The following post is written by Stuart Robertson, General Manager at ShareBuilder401k. It originally appeared on Forbes.com on November 1, 2011.
When the IRS recently announced new initiatives that will increase 401(k) contribution limits, the one that drew the greatest attention was the increase in employee contribution limits from $16,500 to $17,000.
However, there’s another change that’s just as important for small business owners looking to maximize their savings while minimizing next year’s taxes: it’s the annual tax-deferral limit. This is the annual amount any individual employee can contribute and receive into their 401(k) plan in a given year. For 2012, the tax-deferral limit increases from $49,000 to $50,000 (or $55,500 if you are 50 years of age or older).
Employer contributions help grow your savings.
Employer contributions are what can help some employees, including owners themselves; reach the tax-deferral limit. Most 401(k) plans offer an employer match– which is great incentive for employees to both save as well as stay with their company. It’s also an important piece of building towards the tax-deferral limit. Many employers provide a matching contribution of up to three to six percent of an employee’s W-2 wages. But that won’t get most people near the limit. The key component to do so is Profit Sharing.
The ins and outs of 401(k) profit sharing options.
An optional feature that any employer can use in maximizing contributions is to share some of the profits into employee 401(k) accounts. Because employer 401(k) contributions, which includes profit sharing, are tax deductible for the business and benefits the owner’s 401(k) account too, it’s a common practice for many businesses to execute during years they perform well, and not in years the business may have weaker results.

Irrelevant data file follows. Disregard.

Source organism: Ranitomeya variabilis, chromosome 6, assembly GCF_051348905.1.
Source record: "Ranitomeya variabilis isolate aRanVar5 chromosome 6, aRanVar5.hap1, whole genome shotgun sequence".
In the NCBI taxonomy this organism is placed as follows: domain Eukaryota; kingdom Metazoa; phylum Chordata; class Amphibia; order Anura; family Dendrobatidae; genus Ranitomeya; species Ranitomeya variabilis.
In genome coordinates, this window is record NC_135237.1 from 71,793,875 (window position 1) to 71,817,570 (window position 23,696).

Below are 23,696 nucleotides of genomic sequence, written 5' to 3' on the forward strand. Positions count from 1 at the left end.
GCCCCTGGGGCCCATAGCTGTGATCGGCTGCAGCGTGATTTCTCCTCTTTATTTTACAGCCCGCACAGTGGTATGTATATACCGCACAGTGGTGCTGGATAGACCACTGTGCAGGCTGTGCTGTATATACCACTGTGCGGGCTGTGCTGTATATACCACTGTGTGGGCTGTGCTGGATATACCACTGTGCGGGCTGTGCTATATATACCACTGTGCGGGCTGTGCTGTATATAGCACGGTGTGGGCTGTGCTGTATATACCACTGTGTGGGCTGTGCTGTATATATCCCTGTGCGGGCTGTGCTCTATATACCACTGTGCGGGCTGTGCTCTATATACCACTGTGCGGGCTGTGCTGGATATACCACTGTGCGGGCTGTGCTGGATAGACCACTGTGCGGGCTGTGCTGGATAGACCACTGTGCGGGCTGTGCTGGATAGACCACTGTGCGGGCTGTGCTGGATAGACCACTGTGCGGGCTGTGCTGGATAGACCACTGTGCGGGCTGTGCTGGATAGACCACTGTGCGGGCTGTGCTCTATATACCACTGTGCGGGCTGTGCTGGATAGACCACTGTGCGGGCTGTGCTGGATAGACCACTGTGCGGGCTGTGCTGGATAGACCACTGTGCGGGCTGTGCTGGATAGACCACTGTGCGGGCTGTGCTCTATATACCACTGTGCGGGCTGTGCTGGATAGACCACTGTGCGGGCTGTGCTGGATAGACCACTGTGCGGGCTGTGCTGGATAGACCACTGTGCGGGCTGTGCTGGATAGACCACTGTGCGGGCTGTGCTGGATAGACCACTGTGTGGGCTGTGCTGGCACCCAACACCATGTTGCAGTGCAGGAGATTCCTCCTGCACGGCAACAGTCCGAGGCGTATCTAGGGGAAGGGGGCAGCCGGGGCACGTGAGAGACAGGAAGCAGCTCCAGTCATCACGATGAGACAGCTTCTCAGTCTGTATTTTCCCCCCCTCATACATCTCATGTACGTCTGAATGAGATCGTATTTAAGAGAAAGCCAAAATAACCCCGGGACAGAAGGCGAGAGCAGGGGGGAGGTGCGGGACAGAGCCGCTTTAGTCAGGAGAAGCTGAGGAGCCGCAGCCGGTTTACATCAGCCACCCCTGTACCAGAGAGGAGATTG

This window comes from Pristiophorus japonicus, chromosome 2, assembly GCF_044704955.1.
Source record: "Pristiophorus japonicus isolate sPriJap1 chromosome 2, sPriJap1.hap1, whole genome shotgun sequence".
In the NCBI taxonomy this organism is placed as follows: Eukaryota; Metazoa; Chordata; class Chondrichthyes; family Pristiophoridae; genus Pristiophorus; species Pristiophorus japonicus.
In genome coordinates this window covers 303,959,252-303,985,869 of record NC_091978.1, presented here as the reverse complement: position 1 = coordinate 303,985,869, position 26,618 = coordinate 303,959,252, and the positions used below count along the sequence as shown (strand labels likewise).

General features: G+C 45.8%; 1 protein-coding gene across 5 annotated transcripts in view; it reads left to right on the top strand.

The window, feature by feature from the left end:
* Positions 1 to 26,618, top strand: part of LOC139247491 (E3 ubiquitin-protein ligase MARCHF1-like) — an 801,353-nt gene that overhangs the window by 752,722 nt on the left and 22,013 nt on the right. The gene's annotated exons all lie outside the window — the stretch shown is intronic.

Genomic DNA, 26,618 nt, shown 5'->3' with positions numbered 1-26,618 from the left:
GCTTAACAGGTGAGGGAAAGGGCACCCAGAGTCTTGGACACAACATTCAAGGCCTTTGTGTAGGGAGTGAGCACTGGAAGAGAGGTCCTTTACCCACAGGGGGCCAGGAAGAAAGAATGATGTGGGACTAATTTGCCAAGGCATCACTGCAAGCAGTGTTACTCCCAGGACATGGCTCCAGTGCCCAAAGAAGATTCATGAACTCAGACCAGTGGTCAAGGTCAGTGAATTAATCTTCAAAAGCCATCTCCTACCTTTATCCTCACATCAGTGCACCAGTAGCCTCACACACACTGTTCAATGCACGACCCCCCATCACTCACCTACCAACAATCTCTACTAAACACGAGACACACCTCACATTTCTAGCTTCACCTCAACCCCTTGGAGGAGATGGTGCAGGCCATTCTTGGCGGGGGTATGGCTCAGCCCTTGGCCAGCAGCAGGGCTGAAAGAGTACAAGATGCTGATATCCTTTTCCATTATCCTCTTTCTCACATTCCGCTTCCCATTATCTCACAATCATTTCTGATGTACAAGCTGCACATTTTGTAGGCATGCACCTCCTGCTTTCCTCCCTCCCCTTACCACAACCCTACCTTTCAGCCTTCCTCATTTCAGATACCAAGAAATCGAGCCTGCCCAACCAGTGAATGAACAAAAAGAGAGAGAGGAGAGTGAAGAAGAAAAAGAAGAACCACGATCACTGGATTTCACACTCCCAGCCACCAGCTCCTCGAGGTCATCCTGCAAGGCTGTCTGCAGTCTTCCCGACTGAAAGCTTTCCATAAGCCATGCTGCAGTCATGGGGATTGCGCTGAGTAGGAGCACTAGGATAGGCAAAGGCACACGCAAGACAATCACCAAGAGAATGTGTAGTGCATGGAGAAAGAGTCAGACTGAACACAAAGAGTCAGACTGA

A standard profit sharing plan provides the same percentage of salary contributions to every employee in the firm directly into their 401(k) account. So with a three percent profit share, an employee earning $100,000 would receive an added $3,000 in their 401(k), and one earning $50,000 would receive $1,500. Additionally, the percentage to share can be determined after year-end but prior to the annual tax deadline (typically March 15 for corporations and April 15 for partnerships, sole proprietors and other business structures for those on a calendar fiscal year). This profit sharing component is also popular with the self-employed who can use the profit sharing component with their Individual 401(k).
Advanced profit sharing enables even more control.
While a standard profit sharing model is the most commonly used in a 401(k), advanced profit sharing is the preferred plan design for businesses with consistently strong profits and fewer than fifty employees. This profit sharing design enables employers to profit share different salary percentages based on unique employee groups within a company.
For example, a legal firm typically has partners, attorneys, as well as support staff that make up the practice. Each group is distinct, has differing compensation levels and is essential to the firm’s success. A different percent of salary can be provided as a profit share for each defined group to reward employees based on the group’s role, compensation or age. A new comparability analysis is done by the company’s 401(k) provider or advisor to determine the optimal levels that best meet the business’ compensation objectives. This can be great for the employees and a smart way for the firm to better manage the rewards of sharing profits too.
If you already have a 401(k) plan and think this can benefit your company, talk to your provider about how you can best use the profit sharing feature to meet your business goals. If you’re thinking of starting a 401(k) plan for 2011, you can typically purchase a plan until mid-December and you will have until near your tax deadline to make any profit sharing contributions for 2011.